Bird-brained Hunting Partner

Scientists may have proven that African Honeyguide birds “communicate” with their human partners. You have probably already heard about this, as it’s been reported this week in Zaire’s Times, the New York Times, The New Yorker, and fine papers everywhere. … Continue reading

August 2016

Rooftop Bees

There’s a jolly fat man up on the roof. With a smoker and hive tool. Rooftop beekeeping seems modern, trendy, and new, but it’s been happening for generations. Ever since homes had rooftops. I’m surprised there isn’t a Rooftop Beekeepers … Continue reading

Zombees in Canada

I wish I had good news. Canada’s first confirmed case of zombees has appeared – on Vancouver Island, out in the Pacific. Hundreds of kilometres from my home in Calgary.  Zombie zombees, like the human kind, are undeads who are … Continue reading

EpiPens: $250 in USA; $85 in Canada

Here’s something sure to stir controversy. The price of the life-saving EpiPen went from $50 US (in 2008) to somewhere between $250 and $400 US this month. That’s if you live in the USA. This morning, I was at the … Continue reading

It Doesn’t Take an Einstein

You’ve seen the memes. Albert Einstein is pictured with a caption that says “if honey bees disappear from earth, humans would be dead within 4 years!”  I got tired of seeing this repeated and decided to dig deeper than  the … Continue reading

Should a “Bee City” Ban Honey Bees?

In February, Toronto became Canada’s first certified Bee City. This week, a bedroom community just outside Calgary became Canada’s second. I heard the news last night on a CBC radio interview of Dr. Preston Pouteaux, a hobby beekeeper who apparently … Continue reading

September 2016

The Worker Who Would Be Queen

Bees have a complicated social structure which some political scientists have sought to embrace. In the old days, people assumed that the King Bee ruled with an iron fist that imposed order, harmony, sacrifice, and unflinching duty. Now that the … Continue reading

Climb Every Mountain; Raise Every Dollar

It seems that Saving the Bees has turned into quite a nice little cottage industry. Although honey bees are more numerous today than any time in history, some people seem intent on telling other people that the honey bees are … Continue reading

The Man Who Made Killer Bees

Today (September 9) is the 94th birthday of Warwick Estevam Kerr, the man who made the Killer Bees. Just like his bees, Kerr comes from hot, tropical Brazil. And just like his bees, Dr Kerr has been much maligned and … Continue reading

October 2016

Double or Nothing?

A gentleman at our bee meeting posed a challenging question a couple of weeks ago: “What should I do with a weak hive? I think it might be queenless.” Well, it depends, of course. I’m continuing with the series of … Continue reading

Why Vegans are Wrong

I have a vegan acquaintance. He is a mild, considerate, and generally pleasant young man. He thinks that beekeeping is cruel and inhumane. He tells me that honey-eating encourages theft and the abuse, imprisonment and exploitation of insects. “Tell me … Continue reading

November 2016

A Metaphysical Life

Today is the  anniversary of the birth of one of my beekeeper-heroes, Professor Richard Taylor. He was an early champion of the round comb honey system, a commercial beekeeper with just 300 hives, and he was a philosopher who wrote … Continue reading

December 2016

Lawsuits Amidst Toxic Allegations

Australia is having a food fight.  Well, a honey fight, actually, and there are lessons aplenty to be found in it.  First off, a Save the Bees gentleman, Simon Mulvany, of Melbourne, launched a name-calling campaign against Australian honey packer … Continue reading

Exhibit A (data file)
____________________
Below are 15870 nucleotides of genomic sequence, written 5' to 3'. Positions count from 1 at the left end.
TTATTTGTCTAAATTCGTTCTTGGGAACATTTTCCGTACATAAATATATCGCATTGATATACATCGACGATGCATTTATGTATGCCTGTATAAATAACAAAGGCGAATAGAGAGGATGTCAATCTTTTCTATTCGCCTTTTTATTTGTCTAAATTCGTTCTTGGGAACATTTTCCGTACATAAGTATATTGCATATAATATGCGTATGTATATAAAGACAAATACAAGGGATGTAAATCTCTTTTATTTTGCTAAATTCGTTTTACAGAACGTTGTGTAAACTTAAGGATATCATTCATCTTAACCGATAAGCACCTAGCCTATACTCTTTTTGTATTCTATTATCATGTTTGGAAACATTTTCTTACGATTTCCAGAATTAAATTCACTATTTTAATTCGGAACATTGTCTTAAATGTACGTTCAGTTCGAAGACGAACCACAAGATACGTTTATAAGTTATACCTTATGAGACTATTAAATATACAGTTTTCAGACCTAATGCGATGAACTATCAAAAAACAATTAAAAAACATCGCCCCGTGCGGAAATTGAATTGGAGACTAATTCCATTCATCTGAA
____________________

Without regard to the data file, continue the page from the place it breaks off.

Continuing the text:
Let’s see if I write as much in 2017 as I did in 2016. 141 posts would be fun to match, but I have no writing schedule, I just add to it when I have a spare hour or two. I hope you’ll drop by occasionally and see what’s new in bees. If you have a story you’d like told here, drop me a line and I’ll consider it. Meanwhile, I hope that you’ll have a healthy, happy, prosperous new year!

About Ron Miksha

Ron Miksha is a geophysicist who also does a bit of science writing and blogging. Ron has worked as a radio broadcaster, a beekeeper, and is based in Calgary, Alberta, Canada. He has written two books, dozens of magazine and journal articles, and complements his first book, Bad Beekeeping, with a popular blog at www.badbeekeeping.com. Ron wrote his most recent book, The Mountain Mystery, for everyone who has looked at a mountain and wondered what miracles of nature set it upon the landscape. For more about Ron, including some cool pictures taken when he was a teenager, please check Ron's site: miksha.com.
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6 Responses to 2016 in Bee Review

  1. Erik says:

    The Vegan post was my favorite. Thanks for the year in review 🙂

    Liked by 1 person

  2. Elsa says:

    I’ve enjoyed every one of your posts, as a new beekeeper I find them very informative. Keep up the great work, and I wish you all the best for 2017

    Liked by 1 person

  3. LSE Bees says:

    Congratulations on a great year of blogging!

    If you have a story you’d like told here, drop me a line and I’ll consider it.

    If at some point you could highlight some of your favourite blogs/websites, that would be great (if you’ve covered this already and I missed it, I beg your pardon). Or any tips for staying up-to-date with bee news generally. I’ve skimmed your “1000 Bee Web Links” and I really really appreciate the effort it took to put it together, but – dare I say it – the sheer number was a bit overwhelming.

    Liked by 1 person

    • Ron Miksha says:

      Listing my favourite blogs/websites is a brilliant idea! I’ll work on it – thanks for the suggestion!

      I’m glad that you find some value in the “1000 Bee Web Links”. I started the page 20 years ago (!) when there were only three beekeeping websites – Adam Finkelstein’s, Allen Dick’s, and mine. I apologize that my weblinks page is not as current as it should be – even with 1,000 entries it misses a lot and, of course, a few links have go dead every week. If I tried to keep up with that, I’d have to give up my day job (as a geophysicist) and spend all of my time fixing broken web links! But I’ve made a new year’s resolution to update and fix the big page of links (and I just added yours today – LSE Bees)!

      Like

  4. Pingback: 2016 in Bee Review | Raising Honey Bees